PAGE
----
Flies are attracted to the gasses that are created when decomposition begins, which can sometimes be within seconds of death. The first to arrive are often blow flies, which have been known to descend even before death takes place. It was in the late-1800s that Jean Pierre Megnin began to determine a “post-mortem clock” based on which insects (their eggs and/or larvae) were present on a corpse. He spent the next 30 years studying what has now become the science of forensic entomology, a topic with which many of us are now familiar thanks to television series such as CSI.

I, for one, am grateful that these flies (and other carrion eaters) are around. Without their services, we’d be buried to our eyebrows in the bodies of every living thing that ever inhabited this planet, from dinosaurs to daisies. Well, in truth, if decomposers didn’t exist, I doubt life would have continued on this planet, for soon all the resources would’ve been consumed and nothing would have replaced them.

Recycling, that’s really what it’s all about. I used to make this speech to school groups back in the ‘90s when recycling was big. I don’t know how much impact it made on the minds of all the second and fourth graders who heard it, but to me it made quite an image for my imagination. I wanted to stress to the kids that recycling was important, whether it was cans and bottles in their homes, or the bodies of animals and plants in the woods. Ashes to ashes, dust to dust. In the end, we must all return to the earth. This planet only has a finite amount of material upon it, and if things are not recycled, returned to their basic components to be reused in the future, well, life simply won’t be able to continue.

When the times comes for me to shuffle off this mortal coil, I hope to have what is now called a “green burial.” There are only a few places that have been legally approved for this, but I think it is well worth considering. Our bodies are wrapped in a natural fiber cloth, maybe placed in a simple wooden box, and then placed directly in the ground. No embalming, no $10,000 casket made of mahogany or some other valuable wood, no metal vault. Just slip me into the earth and plant a tree above me. My body will then nourish the earth, and provide life to other living things. This way we can continue to “live,” rather than being suspended in an artificial limbo. I cannot think of any greater tribute for a life well spent.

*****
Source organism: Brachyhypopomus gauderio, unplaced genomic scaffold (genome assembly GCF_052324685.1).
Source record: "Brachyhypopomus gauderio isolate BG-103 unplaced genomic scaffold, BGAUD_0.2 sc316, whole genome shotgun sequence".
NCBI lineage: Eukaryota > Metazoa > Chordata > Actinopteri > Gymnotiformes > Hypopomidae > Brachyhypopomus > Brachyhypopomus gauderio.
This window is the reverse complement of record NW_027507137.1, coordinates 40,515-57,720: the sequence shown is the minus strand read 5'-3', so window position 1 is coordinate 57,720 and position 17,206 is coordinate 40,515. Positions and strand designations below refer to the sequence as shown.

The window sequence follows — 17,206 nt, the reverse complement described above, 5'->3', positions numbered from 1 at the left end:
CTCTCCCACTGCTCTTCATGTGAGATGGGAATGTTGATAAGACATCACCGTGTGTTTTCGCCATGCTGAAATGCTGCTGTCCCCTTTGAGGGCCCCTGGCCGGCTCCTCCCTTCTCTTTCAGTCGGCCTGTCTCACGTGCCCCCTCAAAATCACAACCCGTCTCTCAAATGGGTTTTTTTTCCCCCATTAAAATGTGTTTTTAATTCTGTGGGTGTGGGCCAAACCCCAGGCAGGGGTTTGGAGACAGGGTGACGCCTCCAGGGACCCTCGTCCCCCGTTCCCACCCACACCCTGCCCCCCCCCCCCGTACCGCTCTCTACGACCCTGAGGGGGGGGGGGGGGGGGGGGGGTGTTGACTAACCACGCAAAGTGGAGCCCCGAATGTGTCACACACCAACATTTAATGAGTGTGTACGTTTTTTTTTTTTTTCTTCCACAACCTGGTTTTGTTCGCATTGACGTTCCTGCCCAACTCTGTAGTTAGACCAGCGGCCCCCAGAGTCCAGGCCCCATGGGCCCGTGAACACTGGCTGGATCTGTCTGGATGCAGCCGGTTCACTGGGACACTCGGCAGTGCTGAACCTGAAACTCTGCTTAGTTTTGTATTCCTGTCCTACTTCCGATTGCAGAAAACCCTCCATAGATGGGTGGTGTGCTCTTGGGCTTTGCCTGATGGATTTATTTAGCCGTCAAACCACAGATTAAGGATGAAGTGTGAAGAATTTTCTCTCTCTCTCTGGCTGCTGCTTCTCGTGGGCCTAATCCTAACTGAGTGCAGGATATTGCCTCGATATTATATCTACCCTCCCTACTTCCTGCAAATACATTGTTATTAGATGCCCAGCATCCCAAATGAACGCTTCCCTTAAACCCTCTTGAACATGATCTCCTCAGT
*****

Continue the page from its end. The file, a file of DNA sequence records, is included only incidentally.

In the meantime, while I still find them highly annoying, I am willing to give flies a little more leeway in my life. Sure, I will swat those that insist on being pests, but in their rightful places, flies are important and I’m grateful they are there. That said, I do monitor the cat’s food a little more diligently – a plate full of writhing maggots is enough to turn the appetite of even the piggiest of cats.

Photo: A carrion beetle burying a dead mole. Ellen Rathbone.

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Ellen Rathbone

Ellen Rathbone is by her own admission a "certified nature nut." She began contributing to the Adirondack Almanack while living in Newcomb, when she was an environmental educator for the Adirondack Park Agency's Visitor Interpretive Centers for nearly ten years.

Ellen graduated from SUNY ESF in 1988 with a BS in forestry and biology and has worked as a naturalist in New York, New Jersey, and Vermont.

In 2010 her work took her to Michigan, where she currently resides and serves as Education Director of the Dahlem Conservancy just outside Jackson, Michigan.

She also writes her own blog about her Michigan adventures.